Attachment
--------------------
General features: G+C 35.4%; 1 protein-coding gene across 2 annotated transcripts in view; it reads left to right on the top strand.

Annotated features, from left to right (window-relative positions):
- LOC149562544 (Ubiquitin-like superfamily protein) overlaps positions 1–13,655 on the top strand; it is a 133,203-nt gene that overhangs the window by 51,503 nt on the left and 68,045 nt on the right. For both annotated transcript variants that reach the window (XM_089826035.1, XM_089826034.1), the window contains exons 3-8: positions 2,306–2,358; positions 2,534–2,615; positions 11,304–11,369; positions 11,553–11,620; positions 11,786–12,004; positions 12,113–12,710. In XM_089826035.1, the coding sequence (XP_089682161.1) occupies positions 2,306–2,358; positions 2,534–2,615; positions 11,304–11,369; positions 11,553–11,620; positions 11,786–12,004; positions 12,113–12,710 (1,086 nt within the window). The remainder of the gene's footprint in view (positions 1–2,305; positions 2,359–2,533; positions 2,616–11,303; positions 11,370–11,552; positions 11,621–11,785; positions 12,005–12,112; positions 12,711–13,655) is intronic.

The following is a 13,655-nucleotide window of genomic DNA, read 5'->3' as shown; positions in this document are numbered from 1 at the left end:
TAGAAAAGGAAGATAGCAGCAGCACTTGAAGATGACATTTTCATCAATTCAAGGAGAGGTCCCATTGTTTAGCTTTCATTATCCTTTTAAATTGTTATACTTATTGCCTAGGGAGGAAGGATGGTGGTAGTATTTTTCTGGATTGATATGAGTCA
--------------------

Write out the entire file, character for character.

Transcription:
General features: G+C 35.4%; 1 protein-coding gene across 2 annotated transcripts in view; it reads left to right on the top strand.

Annotated features, from left to right (window-relative positions):
- LOC149562544 (Ubiquitin-like superfamily protein) overlaps positions 1–13,655 on the top strand; it is a 133,203-nt gene that overhangs the window by 51,503 nt on the left and 68,045 nt on the right. For both annotated transcript variants that reach the window (XM_089826035.1, XM_089826034.1), the window contains exons 3-8: positions 2,306–2,358; positions 2,534–2,615; positions 11,304–11,369; positions 11,553–11,620; positions 11,786–12,004; positions 12,113–12,710. In XM_089826035.1, the coding sequence (XP_089682161.1) occupies positions 2,306–2,358; positions 2,534–2,615; positions 11,304–11,369; positions 11,553–11,620; positions 11,786–12,004; positions 12,113–12,710 (1,086 nt within the window). The remainder of the gene's footprint in view (positions 1–2,305; positions 2,359–2,533; positions 2,616–11,303; positions 11,370–11,552; positions 11,621–11,785; positions 12,005–12,112; positions 12,711–13,655) is intronic.

The following is a 13,655-nucleotide window of genomic DNA, read 5'->3' as shown; positions in this document are numbered from 1 at the left end:
TAGAAAAGGAAGATAGCAGCAGCACTTGAAGATGACATTTTCATCAATTCAAGGAGAGGTCCCATTGTTTAGCTTTCATTATCCTTTTAAATTGTTATACTTATTGCCTAGGGAGGAAGGATGGTGGTAGTATTTTTCTGGATTGATATGAGTCA